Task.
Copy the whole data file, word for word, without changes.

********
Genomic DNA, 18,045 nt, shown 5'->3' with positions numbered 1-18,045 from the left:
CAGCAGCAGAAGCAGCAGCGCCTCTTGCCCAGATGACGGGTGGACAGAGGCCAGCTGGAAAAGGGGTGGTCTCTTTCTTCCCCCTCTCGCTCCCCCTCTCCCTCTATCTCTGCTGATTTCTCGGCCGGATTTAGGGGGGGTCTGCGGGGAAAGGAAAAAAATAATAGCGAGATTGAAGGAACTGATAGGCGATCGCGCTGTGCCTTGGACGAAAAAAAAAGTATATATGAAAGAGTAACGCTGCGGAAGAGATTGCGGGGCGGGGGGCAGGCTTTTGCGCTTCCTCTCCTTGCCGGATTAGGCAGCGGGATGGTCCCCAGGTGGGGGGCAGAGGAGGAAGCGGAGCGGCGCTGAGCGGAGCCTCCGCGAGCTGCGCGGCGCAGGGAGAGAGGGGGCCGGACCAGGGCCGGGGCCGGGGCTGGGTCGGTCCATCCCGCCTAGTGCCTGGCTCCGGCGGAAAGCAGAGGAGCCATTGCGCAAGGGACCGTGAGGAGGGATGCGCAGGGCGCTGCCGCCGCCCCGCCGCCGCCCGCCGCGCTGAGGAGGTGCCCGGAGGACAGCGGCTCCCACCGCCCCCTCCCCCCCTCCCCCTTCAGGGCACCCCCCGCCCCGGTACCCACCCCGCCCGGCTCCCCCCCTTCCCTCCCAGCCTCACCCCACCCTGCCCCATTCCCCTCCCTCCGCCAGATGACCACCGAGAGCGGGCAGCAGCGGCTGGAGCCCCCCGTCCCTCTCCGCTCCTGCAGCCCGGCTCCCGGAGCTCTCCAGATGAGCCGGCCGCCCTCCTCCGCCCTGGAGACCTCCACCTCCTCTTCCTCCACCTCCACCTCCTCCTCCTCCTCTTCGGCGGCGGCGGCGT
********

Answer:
Genomic DNA, 18,045 nt, shown 5'->3' with positions numbered 1-18,045 from the left:
CAGCAGCAGAAGCAGCAGCGCCTCTTGCCCAGATGACGGGTGGACAGAGGCCAGCTGGAAAAGGGGTGGTCTCTTTCTTCCCCCTCTCGCTCCCCCTCTCCCTCTATCTCTGCTGATTTCTCGGCCGGATTTAGGGGGGGTCTGCGGGGAAAGGAAAAAAATAATAGCGAGATTGAAGGAACTGATAGGCGATCGCGCTGTGCCTTGGACGAAAAAAAAAGTATATATGAAAGAGTAACGCTGCGGAAGAGATTGCGGGGCGGGGGGCAGGCTTTTGCGCTTCCTCTCCTTGCCGGATTAGGCAGCGGGATGGTCCCCAGGTGGGGGGCAGAGGAGGAAGCGGAGCGGCGCTGAGCGGAGCCTCCGCGAGCTGCGCGGCGCAGGGAGAGAGGGGGCCGGACCAGGGCCGGGGCCGGGGCTGGGTCGGTCCATCCCGCCTAGTGCCTGGCTCCGGCGGAAAGCAGAGGAGCCATTGCGCAAGGGACCGTGAGGAGGGATGCGCAGGGCGCTGCCGCCGCCCCGCCGCCGCCCGCCGCGCTGAGGAGGTGCCCGGAGGACAGCGGCTCCCACCGCCCCCTCCCCCCCTCCCCCTTCAGGGCACCCCCCGCCCCGGTACCCACCCCGCCCGGCTCCCCCCCTTCCCTCCCAGCCTCACCCCACCCTGCCCCATTCCCCTCCCTCCGCCAGATGACCACCGAGAGCGGGCAGCAGCGGCTGGAGCCCCCCGTCCCTCTCCGCTCCTGCAGCCCGGCTCCCGGAGCTCTCCAGATGAGCCGGCCGCCCTCCTCCGCCCTGGAGACCTCCACCTCCTCTTCCTCCACCTCCACCTCCTCCTCCTCCTCTTCGGCGGCGGCGGCGT